FOR THE LOVE OF POTATOES

For the people of Jos, Plateau State and its environs, Irish potatoes production is a major livelihood source. Across board, men and women, young and old, engage in potatoes farming. Over the years, demand for the tuberous crop has risen across Nigerian cities especially in rapidly growing urban areas.  Since 2000, Imports of raw and processed potatoes have risen from less than 9 000 tonnes to 40 000 tonnes a year. In 2014, production stood at 1,248,060 tons with 270,000 hectares under cultivation, almost the same size of area under cultivation for Germany(fourth largest producer in the world). It is interesting however to note that while the area under potatoes for the two countries are almost the same, the yield per hectare distinguishes Germany from Nigeria; while Nigeria has one of the lowest  yield per hectare in the world of 5.1 tons, Germany’s stands at 52 tons(2014 est).

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Despite the low yield per hectare caused by limited availability and use of certified quality seed potato however, life is not bad for the potatoes farmers. But it can be a lot better. During harvest periods, they sell a bag of potatoes for about N4,000($20). That same bag sells for N19,000($95) during the Moslem Ramadan fast representing over 400% increase yet these small holder farmers benefit very little from the increased price as they have to sell off almost all their products at harvest. There is no potatoes storage facility on the Plateau, prompting farmers to sell off their products in order to avoid post-harvest losses.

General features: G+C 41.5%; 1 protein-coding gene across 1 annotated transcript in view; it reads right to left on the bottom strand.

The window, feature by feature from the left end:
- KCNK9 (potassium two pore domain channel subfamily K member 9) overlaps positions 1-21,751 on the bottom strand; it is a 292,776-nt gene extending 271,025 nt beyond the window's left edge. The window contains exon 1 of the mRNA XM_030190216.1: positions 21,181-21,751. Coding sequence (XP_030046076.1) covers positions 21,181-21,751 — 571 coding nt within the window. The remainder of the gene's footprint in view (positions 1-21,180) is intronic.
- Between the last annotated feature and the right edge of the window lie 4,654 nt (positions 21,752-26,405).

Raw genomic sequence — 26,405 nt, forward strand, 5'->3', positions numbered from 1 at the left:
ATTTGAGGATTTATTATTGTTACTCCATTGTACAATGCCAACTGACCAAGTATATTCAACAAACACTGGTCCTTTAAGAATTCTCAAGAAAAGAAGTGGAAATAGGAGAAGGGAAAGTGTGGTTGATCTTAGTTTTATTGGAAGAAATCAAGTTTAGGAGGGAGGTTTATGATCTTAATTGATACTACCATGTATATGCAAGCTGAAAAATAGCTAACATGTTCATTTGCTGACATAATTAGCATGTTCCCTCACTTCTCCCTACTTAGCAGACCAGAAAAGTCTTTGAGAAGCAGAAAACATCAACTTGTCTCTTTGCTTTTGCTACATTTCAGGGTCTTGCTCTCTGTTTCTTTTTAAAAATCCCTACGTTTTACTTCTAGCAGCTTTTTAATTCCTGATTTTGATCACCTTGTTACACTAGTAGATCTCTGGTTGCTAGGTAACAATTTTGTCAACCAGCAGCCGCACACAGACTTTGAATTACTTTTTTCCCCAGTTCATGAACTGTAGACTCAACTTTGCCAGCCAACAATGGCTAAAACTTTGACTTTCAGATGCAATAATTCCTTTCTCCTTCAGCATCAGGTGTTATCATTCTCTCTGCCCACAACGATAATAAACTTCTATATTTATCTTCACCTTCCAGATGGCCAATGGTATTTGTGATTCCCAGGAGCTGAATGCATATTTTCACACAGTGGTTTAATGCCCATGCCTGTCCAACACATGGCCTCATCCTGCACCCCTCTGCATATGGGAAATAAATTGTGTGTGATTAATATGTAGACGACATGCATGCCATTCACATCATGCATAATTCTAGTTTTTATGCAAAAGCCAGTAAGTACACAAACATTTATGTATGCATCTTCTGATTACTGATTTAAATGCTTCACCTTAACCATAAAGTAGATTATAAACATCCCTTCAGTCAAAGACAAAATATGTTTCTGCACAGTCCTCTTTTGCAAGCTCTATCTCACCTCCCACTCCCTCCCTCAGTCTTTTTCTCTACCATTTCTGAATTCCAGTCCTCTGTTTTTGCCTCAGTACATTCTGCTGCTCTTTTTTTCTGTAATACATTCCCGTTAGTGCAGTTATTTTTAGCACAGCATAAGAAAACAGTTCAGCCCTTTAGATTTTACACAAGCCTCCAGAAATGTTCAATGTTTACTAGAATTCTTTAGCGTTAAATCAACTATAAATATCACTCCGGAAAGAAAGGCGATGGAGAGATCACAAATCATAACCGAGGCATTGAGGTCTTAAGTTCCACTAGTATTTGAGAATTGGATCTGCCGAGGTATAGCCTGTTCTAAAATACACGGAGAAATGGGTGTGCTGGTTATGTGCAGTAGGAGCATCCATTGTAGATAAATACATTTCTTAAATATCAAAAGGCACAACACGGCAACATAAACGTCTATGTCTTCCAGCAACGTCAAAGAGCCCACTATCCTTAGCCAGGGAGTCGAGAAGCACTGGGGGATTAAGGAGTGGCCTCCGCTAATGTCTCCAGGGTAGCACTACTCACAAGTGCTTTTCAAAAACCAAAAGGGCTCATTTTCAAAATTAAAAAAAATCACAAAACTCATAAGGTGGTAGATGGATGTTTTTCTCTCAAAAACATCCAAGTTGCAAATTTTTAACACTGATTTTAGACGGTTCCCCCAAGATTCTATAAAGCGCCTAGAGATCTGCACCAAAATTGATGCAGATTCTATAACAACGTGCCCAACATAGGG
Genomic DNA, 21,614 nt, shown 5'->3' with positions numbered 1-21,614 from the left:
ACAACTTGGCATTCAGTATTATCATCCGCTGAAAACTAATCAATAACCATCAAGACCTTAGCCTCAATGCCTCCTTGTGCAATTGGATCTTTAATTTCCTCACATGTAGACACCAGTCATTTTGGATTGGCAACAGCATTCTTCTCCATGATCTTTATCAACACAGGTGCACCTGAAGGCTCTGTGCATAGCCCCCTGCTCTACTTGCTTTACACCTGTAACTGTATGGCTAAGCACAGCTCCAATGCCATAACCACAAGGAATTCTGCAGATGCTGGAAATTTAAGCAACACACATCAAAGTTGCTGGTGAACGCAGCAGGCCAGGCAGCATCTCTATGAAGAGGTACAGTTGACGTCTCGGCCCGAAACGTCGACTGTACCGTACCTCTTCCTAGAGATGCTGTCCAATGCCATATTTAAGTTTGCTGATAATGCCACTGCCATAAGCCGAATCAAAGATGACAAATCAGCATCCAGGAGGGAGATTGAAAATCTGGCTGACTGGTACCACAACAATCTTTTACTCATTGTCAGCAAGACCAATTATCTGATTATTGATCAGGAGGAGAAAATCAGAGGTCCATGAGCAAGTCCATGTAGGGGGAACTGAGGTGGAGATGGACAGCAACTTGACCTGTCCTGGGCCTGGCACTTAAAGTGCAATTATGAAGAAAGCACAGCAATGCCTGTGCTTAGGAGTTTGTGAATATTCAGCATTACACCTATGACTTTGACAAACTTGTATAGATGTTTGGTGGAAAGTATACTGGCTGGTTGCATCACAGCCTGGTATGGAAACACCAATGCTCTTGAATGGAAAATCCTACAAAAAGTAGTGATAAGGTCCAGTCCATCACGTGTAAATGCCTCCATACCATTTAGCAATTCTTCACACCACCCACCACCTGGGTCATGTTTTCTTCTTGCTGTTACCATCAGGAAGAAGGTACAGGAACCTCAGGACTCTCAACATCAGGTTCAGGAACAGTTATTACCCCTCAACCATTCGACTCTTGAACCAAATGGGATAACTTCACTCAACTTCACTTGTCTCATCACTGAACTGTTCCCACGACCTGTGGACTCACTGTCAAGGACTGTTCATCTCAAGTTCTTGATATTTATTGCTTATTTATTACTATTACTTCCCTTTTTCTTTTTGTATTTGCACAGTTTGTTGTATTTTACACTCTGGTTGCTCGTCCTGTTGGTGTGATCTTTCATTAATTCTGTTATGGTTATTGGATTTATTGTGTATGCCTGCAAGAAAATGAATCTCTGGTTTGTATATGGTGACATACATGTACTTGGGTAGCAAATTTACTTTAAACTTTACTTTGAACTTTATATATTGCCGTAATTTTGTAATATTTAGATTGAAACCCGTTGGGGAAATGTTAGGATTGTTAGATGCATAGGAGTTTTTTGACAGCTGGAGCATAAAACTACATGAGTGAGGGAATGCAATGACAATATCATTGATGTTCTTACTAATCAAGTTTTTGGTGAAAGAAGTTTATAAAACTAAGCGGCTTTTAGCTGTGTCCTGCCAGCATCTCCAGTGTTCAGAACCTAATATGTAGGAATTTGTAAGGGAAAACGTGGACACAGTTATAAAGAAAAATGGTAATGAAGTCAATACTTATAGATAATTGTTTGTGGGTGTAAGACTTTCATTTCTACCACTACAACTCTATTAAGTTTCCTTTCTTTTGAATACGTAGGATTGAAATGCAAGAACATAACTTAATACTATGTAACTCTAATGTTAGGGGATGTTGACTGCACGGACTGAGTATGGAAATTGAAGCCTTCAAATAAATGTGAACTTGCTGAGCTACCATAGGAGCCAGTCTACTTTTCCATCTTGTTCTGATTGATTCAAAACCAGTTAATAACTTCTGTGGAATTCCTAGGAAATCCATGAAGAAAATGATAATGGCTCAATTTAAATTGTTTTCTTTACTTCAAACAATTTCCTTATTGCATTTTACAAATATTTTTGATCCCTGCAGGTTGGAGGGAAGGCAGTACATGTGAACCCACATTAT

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What would it take to construct storage facilities for commodities like potatoes?

In BarkinLadi Local Government, Plateau State, North Central, Nigeria, is a “Diffused-light potatoes storage facility with capacity to store 20 metric tons of potatoes for a period of six months, developed with funding from the Government of Germany through the GIZ. A closer look reveals that the facility builds upon Africa’s indigenous knowledge on storage using red bricks for the wall and acha (Hungary rice) straw as insulator. With this innovation, there is hope that farmers can now store and sell off their potatoes during off peak periods at higher prices.

But the question remains, how can Africa scale up such innovation and technology for the maximum benefit of its small holder farmers? How can Africa’s policy makers, researchers, private sector and value chain actors begin to concentrate on simple but yet effective technologies drawing from local and indigenous knowledge to advance its agricultural sector?

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